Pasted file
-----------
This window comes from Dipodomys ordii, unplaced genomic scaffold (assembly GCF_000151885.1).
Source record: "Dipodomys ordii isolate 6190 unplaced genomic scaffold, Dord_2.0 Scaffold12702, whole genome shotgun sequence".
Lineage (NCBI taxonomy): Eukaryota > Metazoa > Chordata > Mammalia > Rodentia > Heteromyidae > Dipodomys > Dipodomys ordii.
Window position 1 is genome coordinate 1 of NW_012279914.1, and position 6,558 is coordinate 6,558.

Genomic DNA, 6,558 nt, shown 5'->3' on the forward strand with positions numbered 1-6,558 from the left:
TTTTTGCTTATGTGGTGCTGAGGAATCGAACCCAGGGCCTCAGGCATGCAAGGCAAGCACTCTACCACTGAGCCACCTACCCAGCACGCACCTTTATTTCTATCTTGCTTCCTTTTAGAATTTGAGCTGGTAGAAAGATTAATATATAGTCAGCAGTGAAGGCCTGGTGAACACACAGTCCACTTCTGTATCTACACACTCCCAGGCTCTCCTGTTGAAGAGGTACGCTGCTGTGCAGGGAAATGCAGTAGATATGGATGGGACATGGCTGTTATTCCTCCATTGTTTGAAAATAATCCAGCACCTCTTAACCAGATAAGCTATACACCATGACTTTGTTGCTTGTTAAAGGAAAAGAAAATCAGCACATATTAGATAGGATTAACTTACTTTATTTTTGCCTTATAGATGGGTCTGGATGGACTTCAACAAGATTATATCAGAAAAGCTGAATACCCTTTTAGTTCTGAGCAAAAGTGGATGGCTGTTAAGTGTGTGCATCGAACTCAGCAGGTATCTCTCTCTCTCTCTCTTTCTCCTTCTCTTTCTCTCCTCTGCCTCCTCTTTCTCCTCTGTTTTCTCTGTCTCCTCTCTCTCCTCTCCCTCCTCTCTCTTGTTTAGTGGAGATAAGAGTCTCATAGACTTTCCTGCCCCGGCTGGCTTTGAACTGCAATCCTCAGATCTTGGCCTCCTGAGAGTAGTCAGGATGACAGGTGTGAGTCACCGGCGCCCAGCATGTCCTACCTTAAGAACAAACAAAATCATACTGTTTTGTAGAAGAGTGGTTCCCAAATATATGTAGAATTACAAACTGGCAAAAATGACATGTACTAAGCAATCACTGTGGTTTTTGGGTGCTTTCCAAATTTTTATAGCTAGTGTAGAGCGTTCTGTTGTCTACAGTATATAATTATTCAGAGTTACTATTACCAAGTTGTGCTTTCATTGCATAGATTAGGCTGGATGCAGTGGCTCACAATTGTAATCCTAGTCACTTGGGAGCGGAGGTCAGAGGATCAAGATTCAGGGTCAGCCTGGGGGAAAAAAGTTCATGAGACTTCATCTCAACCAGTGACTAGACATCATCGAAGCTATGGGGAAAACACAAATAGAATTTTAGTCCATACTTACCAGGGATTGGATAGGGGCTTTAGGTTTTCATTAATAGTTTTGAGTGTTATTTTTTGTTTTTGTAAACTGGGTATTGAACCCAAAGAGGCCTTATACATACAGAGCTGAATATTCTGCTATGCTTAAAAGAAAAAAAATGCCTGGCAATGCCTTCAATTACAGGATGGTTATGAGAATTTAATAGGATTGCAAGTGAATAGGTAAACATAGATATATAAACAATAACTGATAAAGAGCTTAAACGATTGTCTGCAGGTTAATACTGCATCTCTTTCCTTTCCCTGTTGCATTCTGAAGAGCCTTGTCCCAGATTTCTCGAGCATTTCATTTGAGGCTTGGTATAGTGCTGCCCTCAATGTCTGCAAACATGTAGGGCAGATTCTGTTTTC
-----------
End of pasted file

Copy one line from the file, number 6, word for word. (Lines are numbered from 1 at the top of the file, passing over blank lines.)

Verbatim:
TTTTTGCTTATGTGGTGCTGAGGAATCGAACCCAGGGCCTCAGGCATGCAAGGCAAGCACTCTACCACTGAGCCACCTACCCAGCACGCACCTTTATTTCTATCTTGCTTCCTTTTAGAATTTGAGCTGGTAGAAAGATTAATATATAGTCAGCAGTGAAGGCCTGGTGAACACACAGTCCACTTCTGTATCTACACACTCCCAGGCTCTCCTGTTGAAGAGGTACGCTGCTGTGCAGGGAAATGCAGTAGATATGGATGGGACATGGCTGTTATTCCTCCATTGTTTGAAAATAATCCAGCACCTCTTAACCAGATAAGCTATACACCATGACTTTGTTGCTTGTTAAAGGAAAAGAAAATCAGCACATATTAGATAGGATTAACTTACTTTATTTTTGCCTTATAGATGGGTCTGGATGGACTTCAACAAGATTATATCAGAAAAGCTGAATACCCTTTTAGTTCTGAGCAAAAGTGGATGGCTGTTAAGTGTGTGCATCGAACTCAGCAGGTATCTCTCTCTCTCTCTCTTTCTCCTTCTCTTTCTCTCCTCTGCCTCCTCTTTCTCCTCTGTTTTCTCTGTCTCCTCTCTCTCCTCTCCCTCCTCTCTCTTGTTTAGTGGAGATAAGAGTCTCATAGACTTTCCTGCCCCGGCTGGCTTTGAACTGCAATCCTCAGATCTTGGCCTCCTGAGAGTAGTCAGGATGACAGGTGTGAGTCACCGGCGCCCAGCATGTCCTACCTTAAGAACAAACAAAATCATACTGTTTTGTAGAAGAGTGGTTCCCAAATATATGTAGAATTACAAACTGGCAAAAATGACATGTACTAAGCAATCACTGTGGTTTTTGGGTGCTTTCCAAATTTTTATAGCTAGTGTAGAGCGTTCTGTTGTCTACAGTATATAATTATTCAGAGTTACTATTACCAAGTTGTGCTTTCATTGCATAGATTAGGCTGGATGCAGTGGCTCACAATTGTAATCCTAGTCACTTGGGAGCGGAGGTCAGAGGATCAAGATTCAGGGTCAGCCTGGGGGAAAAAAGTTCATGAGACTTCATCTCAACCAGTGACTAGACATCATCGAAGCTATGGGGAAAACACAAATAGAATTTTAGTCCATACTTACCAGGGATTGGATAGGGGCTTTAGGTTTTCATTAATAGTTTTGAGTGTTATTTTTTGTTTTTGTAAACTGGGTATTGAACCCAAAGAGGCCTTATACATACAGAGCTGAATATTCTGCTATGCTTAAAAGAAAAAAAATGCCTGGCAATGCCTTCAATTACAGGATGGTTATGAGAATTTAATAGGATTGCAAGTGAATAGGTAAACATAGATATATAAACAATAACTGATAAAGAGCTTAAACGATTGTCTGCAGGTTAATACTGCATCTCTTTCCTTTCCCTGTTGCATTCTGAAGAGCCTTGTCCCAGATTTCTCGAGCATTTCATTTGAGGCTTGGTATAGTGCTGCCCTCAATGTCTGCAAACATGTAGGGCAGATTCTGTTTTC